**Stephen P. King** (*stephenk1@home.com*)

*Wed, 31 Mar 1999 20:58:25 -0500*

**Messages sorted by:**[ date ] [ thread ] [ subject ] [ author ]**Next message:**Stephen P. King: "[time 84] Re: [time 82] discrete models, QM vs. GR"**Previous message:**Ben Goertzel: "[time 82] discrete models, QM vs. GR"

Dear Ben,

Ben Goertzel wrote:

*>
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*> > Could "entanglement entropy" be similar to "mutual entropy"?
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*>
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*> I don't think they are the same
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*>
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*> However, it is tempting to think of the "wholeness" of a system as having to do with
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*> the mutual entropy generated by placing the parts of the system together as a whole
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*>
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*> Mutual entropy is a special case of what I call "emergent pattern" -- the emergent
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*> pattern in a set {A,B} being roughly
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*>
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*> | Patterns({A,B}) - Patterns(A) - Patterns(B) |
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*>
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*> where | | is a norm operation on the space of patterns in question and Patterns(X)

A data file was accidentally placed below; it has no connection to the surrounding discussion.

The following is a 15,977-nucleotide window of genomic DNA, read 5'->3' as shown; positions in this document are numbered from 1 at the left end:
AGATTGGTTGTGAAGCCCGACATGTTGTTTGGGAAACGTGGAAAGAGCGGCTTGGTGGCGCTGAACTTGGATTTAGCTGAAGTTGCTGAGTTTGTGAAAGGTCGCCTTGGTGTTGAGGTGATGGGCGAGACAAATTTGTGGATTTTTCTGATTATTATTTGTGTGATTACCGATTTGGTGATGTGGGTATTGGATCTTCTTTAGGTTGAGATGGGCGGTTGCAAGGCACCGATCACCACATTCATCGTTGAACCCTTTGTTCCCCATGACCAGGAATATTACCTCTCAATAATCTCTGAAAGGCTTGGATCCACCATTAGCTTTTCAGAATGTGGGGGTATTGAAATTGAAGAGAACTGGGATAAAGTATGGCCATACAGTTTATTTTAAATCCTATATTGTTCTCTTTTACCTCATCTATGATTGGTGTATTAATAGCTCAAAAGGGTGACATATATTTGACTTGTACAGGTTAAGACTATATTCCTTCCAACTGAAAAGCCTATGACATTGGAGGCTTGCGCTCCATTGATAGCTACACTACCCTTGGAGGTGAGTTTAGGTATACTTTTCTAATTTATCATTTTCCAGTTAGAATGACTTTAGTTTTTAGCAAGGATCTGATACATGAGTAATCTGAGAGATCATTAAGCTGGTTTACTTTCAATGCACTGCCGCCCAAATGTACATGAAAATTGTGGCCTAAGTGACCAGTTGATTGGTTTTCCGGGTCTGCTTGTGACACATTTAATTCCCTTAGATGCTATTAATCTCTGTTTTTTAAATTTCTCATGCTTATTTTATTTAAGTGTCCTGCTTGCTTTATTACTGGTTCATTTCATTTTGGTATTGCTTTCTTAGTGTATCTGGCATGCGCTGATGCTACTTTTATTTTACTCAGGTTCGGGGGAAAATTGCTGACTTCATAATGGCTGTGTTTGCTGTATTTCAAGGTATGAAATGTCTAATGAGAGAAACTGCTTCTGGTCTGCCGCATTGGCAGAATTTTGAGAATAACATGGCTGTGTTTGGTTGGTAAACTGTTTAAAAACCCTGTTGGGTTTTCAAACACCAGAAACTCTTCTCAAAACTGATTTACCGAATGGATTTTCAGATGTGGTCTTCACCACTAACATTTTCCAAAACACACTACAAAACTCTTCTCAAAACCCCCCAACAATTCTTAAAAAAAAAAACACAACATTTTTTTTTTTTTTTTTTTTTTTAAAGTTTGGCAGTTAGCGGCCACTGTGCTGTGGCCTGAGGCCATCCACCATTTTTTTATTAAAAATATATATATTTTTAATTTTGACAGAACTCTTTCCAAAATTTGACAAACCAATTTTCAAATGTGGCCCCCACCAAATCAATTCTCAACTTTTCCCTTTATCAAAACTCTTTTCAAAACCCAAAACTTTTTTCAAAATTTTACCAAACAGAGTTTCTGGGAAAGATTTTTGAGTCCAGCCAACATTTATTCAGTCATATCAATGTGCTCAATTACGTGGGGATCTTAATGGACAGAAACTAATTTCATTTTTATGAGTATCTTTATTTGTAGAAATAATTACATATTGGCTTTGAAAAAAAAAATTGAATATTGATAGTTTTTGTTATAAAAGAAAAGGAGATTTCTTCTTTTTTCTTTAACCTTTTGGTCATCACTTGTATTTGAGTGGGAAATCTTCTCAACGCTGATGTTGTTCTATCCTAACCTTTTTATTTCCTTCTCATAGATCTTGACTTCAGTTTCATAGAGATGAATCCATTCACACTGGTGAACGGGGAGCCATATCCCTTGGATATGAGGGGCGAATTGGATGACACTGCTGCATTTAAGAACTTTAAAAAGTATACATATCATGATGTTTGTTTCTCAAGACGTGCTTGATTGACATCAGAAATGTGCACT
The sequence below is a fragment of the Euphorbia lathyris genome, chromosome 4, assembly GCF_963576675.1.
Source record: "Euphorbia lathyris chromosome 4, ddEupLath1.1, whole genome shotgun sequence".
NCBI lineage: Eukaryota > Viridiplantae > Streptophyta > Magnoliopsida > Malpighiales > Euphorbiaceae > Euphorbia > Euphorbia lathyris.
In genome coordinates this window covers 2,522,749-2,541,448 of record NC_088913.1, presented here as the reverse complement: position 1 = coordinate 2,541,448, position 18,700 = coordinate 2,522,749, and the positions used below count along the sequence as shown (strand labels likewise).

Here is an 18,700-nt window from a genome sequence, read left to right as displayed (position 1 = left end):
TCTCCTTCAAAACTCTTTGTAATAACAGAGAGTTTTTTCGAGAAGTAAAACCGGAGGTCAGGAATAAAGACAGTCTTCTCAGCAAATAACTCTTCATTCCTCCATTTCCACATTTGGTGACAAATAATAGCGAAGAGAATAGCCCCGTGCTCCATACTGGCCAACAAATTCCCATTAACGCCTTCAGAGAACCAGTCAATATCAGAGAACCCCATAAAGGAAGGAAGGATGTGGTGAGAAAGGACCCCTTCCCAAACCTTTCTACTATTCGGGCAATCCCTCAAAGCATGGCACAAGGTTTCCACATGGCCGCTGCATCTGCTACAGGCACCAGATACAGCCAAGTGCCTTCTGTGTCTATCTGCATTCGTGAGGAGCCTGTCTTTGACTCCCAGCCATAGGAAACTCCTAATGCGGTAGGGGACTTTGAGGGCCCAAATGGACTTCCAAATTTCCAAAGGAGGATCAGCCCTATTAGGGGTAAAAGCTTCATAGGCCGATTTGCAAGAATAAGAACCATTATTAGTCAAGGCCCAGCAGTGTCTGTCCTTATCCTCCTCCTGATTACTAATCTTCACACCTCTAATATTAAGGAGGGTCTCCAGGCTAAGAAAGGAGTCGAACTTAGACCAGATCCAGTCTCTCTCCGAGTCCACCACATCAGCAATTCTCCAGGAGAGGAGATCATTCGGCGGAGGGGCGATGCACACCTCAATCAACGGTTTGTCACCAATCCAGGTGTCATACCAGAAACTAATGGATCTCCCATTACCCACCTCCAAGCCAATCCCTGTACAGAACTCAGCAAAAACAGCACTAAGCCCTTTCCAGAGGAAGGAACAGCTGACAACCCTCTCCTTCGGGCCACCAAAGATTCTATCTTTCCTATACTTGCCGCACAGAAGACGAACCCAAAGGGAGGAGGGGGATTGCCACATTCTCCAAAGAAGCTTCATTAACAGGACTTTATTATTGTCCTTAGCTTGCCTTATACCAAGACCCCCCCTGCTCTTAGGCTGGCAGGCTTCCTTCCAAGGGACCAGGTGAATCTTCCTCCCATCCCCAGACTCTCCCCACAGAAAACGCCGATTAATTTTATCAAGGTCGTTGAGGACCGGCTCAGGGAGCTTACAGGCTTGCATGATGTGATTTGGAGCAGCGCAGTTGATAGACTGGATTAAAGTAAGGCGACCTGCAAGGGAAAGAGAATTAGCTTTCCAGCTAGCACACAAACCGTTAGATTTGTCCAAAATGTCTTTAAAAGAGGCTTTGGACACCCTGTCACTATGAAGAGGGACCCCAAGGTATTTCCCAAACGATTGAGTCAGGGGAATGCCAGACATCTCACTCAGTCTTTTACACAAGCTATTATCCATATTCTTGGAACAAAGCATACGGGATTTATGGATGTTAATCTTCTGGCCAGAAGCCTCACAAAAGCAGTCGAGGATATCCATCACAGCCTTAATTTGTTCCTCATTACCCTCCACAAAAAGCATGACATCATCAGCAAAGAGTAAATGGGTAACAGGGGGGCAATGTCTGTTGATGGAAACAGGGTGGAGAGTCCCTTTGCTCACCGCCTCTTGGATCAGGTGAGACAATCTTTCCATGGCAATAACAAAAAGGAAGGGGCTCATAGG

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*> refers to the set of patterns in X
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*>
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*> Mutual entropy results from this definition if one restricts consideration
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*> to "Markovian patterns" in dynamical trajectories, i.e. to statistical analysis of
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*> transition probabilities between cells in state space.
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Is this "Makovian patterns" related to the infamous Markov Chains? How

do we explain memories and/or histories? I apologize for being

difficult. :) I think we should look at Kosko's subsethood theorem, it

covers this, I think! :) Is the norm considered an invariant over all

possible patterns or over some finite subset?

*> > To put in my 2 cents :), we hope that a discussion with a wide variety
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*> >of people with differing backgrounds and specializations but with the
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*> >common goal of a good model of quantum gravity will accomplish more that
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*> >individuals working independently. ;)
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*>
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*> I have been through this process before, I note.
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*>
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*> I was involved in a FOUR YEAR LONG e-mail dialogue involving the radical physicist
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*> Tony Smith, the philosopher Kent Palmer and a Norwegian physics/math student
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*> Onar Aam (who now works with me at Intelligenesis). We made a lot of conceptual